Remember the Alamo

July 6, 2010 at 6:00 PMJeremy

Marci and I recently took a few days for a mini-vacation for just the two of us, and headed down to San Antonio.  I'm just going to go on record right now as saying that I don't ever want to take another vacation to a climate that is the same as the one I'm leaving.  Going from hot, humid Waco to hot, humid San Antonio was not the best plan.  Day 1 we parked near the Rivercenter Mall, with the intention of going everywhere on foot.  We explored the Alamo, then decided to follow the map in a brochure we'd found to visit some of the other four missions in San Antonio.  Even being a native Texan I had no idea that there were other missions besides the Alamo that were still standing in San Antonio.  It was only supposed to be a couple of miles to the next mission, Mission Concepción, but after quite a bit of walking, we seemed to still be a long way off, and we were definitely starting to feel like we were off the beaten path.  Also, as previously stated, it was hot and humid.  I did get a few "urban" shots, though, so there was something to show for our walk:

It wasn't long after the pig building that we decided to turn back and head to more familiar ground.  We had lunch along the Riverwalk and then went to Market Square.  I was still kinda interested to see what these other Spanish missions looked like, so we went back to the car and drove to Mission San José.  It was very scenic and serene, except for, you know, that whole hot and humid thing.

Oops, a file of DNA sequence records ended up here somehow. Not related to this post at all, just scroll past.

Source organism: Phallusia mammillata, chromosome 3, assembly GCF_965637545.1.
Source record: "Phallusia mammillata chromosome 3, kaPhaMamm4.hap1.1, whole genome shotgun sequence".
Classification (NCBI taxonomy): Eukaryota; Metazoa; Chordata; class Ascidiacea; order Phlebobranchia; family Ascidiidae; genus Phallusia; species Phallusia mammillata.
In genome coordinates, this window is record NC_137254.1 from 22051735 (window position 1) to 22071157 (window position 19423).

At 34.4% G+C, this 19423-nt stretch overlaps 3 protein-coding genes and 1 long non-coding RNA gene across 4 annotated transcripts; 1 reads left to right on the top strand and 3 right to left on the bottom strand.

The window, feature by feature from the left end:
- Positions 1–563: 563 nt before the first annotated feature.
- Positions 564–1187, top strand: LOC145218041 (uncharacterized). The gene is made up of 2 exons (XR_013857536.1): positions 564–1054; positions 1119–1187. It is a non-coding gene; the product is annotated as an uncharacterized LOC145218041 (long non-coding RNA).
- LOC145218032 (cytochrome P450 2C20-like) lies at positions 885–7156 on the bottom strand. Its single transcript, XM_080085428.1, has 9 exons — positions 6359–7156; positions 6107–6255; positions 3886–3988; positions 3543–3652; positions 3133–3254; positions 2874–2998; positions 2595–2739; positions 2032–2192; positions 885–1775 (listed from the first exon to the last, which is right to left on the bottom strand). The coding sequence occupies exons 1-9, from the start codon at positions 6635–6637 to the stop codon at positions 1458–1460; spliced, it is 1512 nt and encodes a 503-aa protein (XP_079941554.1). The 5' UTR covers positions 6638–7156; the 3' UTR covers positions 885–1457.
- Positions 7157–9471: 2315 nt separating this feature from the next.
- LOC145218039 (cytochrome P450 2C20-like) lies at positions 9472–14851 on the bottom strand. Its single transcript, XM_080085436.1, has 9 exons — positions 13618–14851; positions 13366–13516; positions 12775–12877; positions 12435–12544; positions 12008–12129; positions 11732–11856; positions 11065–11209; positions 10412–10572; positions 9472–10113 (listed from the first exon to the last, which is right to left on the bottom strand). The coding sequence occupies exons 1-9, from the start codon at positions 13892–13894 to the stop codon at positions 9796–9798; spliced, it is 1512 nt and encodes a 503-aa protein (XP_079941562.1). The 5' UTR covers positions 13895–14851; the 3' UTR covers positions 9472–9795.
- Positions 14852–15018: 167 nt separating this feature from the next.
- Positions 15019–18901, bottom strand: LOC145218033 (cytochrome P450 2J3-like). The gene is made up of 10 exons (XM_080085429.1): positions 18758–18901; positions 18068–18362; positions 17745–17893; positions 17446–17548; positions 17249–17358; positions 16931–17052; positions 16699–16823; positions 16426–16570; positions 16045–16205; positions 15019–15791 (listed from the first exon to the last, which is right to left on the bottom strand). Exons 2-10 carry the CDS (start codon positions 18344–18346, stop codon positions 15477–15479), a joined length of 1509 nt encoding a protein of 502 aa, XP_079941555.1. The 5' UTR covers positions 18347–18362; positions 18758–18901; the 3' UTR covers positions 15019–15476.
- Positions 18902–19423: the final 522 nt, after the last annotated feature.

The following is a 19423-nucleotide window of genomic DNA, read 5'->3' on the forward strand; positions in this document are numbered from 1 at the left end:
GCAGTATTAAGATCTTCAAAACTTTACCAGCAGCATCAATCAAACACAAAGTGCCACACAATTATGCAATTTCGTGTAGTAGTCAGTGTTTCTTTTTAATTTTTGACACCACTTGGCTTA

This is the Rose Window, one of the best examples of Spanish colonial ornamentation.


Clearly, the mission has been preserved in its original, native state.

After that, we went to Mission Concepción, which is the oldest un-restored church in America.  It was much smaller than Mission Alamo and Mission San José, but it was very beautiful.

 

After that we went back to the room, as Marci was starting to feel the effects of heat exhaustion.  She wound up sleeping for a few hours, so when she woke up we had a late dinner at a little Italian place near our hotel.

The next day we went to Schlitterbahn in New Braunfels.  I didn't bring my camera, but maybe I should have given the heart-breaking sight.  Recent rainstorms caused flooding, which forced them to shut down all of the river-fed rides, which was about 90% of the old park.  It was sad, and a little frustrating, to see all those rides bone dry, and the pools filled with brown, cloudy water.  We did get a discount on admission, but it was very crowrded at the Surfenburg and Blastenhoff parks.  Still, we had a lot of fun, and while it was still hot and humid, we didn't mind much.

After our day at the water park, we had dinner at Clear Springs Restaurant, and then headed back to San Antonio.  We walked up and down the Riverwalk as the sun set, just looking at all the sights.  All in all, we had a lot of fun.

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